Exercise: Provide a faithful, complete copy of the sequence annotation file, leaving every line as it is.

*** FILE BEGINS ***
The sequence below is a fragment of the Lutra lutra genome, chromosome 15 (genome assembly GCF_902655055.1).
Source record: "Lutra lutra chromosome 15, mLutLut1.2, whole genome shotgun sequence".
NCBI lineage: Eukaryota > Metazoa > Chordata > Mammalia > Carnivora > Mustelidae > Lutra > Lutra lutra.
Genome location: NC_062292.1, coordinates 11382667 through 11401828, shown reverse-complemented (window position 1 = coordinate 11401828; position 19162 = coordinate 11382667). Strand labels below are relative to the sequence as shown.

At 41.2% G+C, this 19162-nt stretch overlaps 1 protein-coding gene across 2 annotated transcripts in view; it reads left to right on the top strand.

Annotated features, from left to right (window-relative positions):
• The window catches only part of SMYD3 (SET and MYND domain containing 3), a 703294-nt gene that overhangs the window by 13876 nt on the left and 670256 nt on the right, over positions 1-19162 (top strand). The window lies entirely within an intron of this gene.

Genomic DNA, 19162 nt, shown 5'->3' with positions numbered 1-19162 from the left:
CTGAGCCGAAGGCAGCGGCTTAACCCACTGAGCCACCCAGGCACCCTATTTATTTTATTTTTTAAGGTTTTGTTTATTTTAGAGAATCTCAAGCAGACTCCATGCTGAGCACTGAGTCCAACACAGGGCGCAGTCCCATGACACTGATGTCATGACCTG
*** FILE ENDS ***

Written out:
The sequence below is a fragment of the Lutra lutra genome, chromosome 15 (genome assembly GCF_902655055.1).
Source record: "Lutra lutra chromosome 15, mLutLut1.2, whole genome shotgun sequence".
NCBI lineage: Eukaryota > Metazoa > Chordata > Mammalia > Carnivora > Mustelidae > Lutra > Lutra lutra.
Genome location: NC_062292.1, coordinates 11382667 through 11401828, shown reverse-complemented (window position 1 = coordinate 11401828; position 19162 = coordinate 11382667). Strand labels below are relative to the sequence as shown.

At 41.2% G+C, this 19162-nt stretch overlaps 1 protein-coding gene across 2 annotated transcripts in view; it reads left to right on the top strand.

Annotated features, from left to right (window-relative positions):
• The window catches only part of SMYD3 (SET and MYND domain containing 3), a 703294-nt gene that overhangs the window by 13876 nt on the left and 670256 nt on the right, over positions 1-19162 (top strand). The window lies entirely within an intron of this gene.

Genomic DNA, 19162 nt, shown 5'->3' with positions numbered 1-19162 from the left:
CTGAGCCGAAGGCAGCGGCTTAACCCACTGAGCCACCCAGGCACCCTATTTATTTTATTTTTTAAGGTTTTGTTTATTTTAGAGAATCTCAAGCAGACTCCATGCTGAGCACTGAGTCCAACACAGGGCGCAGTCCCATGACACTGATGTCATGACCTG